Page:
The “How Does a Psychotherapist Work?” Edition

Slate’s Jacob Brogan talks to Shane’a Thomas who supports the mental health of LGBTQ youth.

Shane'a Thomas
Shane’a Thomas

Photo illustration by Slate. Photo by Scott Henrichsen.

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This season on Working, we’re speaking to individuals employed in fields potentially imperiled by the Trump presidency. These are the stories of people doing difficult but important jobs—jobs that may get much more difficult and much more important in the years ahead.

For many, the Trump presidency has already been an emotional catastrophe as well as a political one. To better understand the reverberations of our political moment—and how some are grappling with them—we reached out to Shane’a Thomas, a psychotherapist at Whitman-Walker Health in Washington.


Thomas works primarily with young people who identify along the LGBTQ spectrum and who have experienced a trauma of some kind. She connects her work with those patients to her own process of self-discovery. “They don’t have another place to talk about their bodies and being queer,” she says, explaining that she tries to furnish just that, drawing in part on the similar environments others provided to her in the past.


At any given time, Thomas is seeing between 16 and 18 patients, most of them on a weekly basis. And the vast majority of her days are spent with them, talking and—above all else—listening. But she also goes through different activities with each of them, sometimes engaging in structured exercises to help them grapple with past traumas, sometimes drawing on a white board, and sometimes just sitting in silence.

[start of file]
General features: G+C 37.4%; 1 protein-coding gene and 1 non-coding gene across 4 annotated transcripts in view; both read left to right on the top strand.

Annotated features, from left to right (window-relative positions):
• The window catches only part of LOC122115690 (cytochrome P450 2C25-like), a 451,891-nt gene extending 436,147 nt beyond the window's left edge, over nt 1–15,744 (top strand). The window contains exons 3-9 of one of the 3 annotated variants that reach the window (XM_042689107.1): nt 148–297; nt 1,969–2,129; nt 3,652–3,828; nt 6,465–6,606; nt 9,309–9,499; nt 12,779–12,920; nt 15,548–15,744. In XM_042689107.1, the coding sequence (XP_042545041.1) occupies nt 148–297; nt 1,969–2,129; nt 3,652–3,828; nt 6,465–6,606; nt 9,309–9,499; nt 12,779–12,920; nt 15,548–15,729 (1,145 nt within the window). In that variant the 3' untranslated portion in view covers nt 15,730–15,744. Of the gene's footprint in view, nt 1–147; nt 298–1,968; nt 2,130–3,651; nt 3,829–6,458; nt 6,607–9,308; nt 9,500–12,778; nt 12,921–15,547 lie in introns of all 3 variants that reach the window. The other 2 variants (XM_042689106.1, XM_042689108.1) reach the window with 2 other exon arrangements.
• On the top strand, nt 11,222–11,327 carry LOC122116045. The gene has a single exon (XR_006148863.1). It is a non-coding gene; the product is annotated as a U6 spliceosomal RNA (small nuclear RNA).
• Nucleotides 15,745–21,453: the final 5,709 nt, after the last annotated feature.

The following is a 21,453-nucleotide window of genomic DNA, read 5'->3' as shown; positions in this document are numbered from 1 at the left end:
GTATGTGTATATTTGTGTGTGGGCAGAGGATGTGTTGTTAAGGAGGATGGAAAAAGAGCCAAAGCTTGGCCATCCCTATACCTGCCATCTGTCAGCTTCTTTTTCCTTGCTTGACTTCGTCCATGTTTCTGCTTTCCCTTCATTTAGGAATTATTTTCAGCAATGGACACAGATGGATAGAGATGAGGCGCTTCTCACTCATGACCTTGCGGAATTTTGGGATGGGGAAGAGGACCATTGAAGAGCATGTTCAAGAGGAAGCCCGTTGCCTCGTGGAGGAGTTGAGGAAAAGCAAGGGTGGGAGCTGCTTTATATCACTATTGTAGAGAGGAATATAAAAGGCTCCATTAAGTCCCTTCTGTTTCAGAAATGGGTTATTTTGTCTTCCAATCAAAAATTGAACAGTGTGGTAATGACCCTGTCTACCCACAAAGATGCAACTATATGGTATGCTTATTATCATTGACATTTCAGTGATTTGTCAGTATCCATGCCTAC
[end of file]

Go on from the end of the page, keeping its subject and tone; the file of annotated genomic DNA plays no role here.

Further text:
She’s found that she makes the job harder when she starts with a plan about where she wants to take any given patient over the course of their sessions. Instead, she works to figure out their own goals and then tries to build a rapport that will let her help them achieve them. Sometimes, of course, her patients’ goals aren’t easy to meet, but she still strives to get them to a clearer place. “This pain isn’t going to leave you tomorrow,” she sometimes has to remind them, even as she tries to give them tools to help them manage that pain, while also seeking to identify the things that are working for them already.

People often come to see her because they’re feeling isolated, and she works to help them overcome that experience, but she knows she can’t do it alone. Indeed, she sometimes encourages her patients to participate in events in their communities, the better to see themselves in others. “If I can’t help you, I want to find out who can help you,” she says.


That’s important because she can’t work with any one patient for all that long. Sometimes, she says, clients just stop coming in and effectively disappear. Thomas admits that she sometimes freaks out when that happens, and she does what she can to make sure they’re OK while also respecting that they may have their own needs in the moment. When the process seems like it’s coming to an end naturally, on the other hand, she often collaborates with the patient to taper things down slowly. “We make that decision together,” Thomas says. “And I’m kind of like a momma bird. I say, OK. Are you sure?

Unsurprisingly, the election—and much of what preceded it—has made life harder for many of Thomas’ patients, partially because many of them belong to marginalized groups. “It’s hard, because I am also a marginalized person,” Thomas says.

Then, in a Slate Plus extra, Thomas shares her thoughts on armchair attempts to diagnose the president’s mental health. If you’re a member, enjoy bonus segments and interview transcripts from Working, plus other great podcast exclusives. Start your two-week free trial at

Twitter: @Jacob_Brogan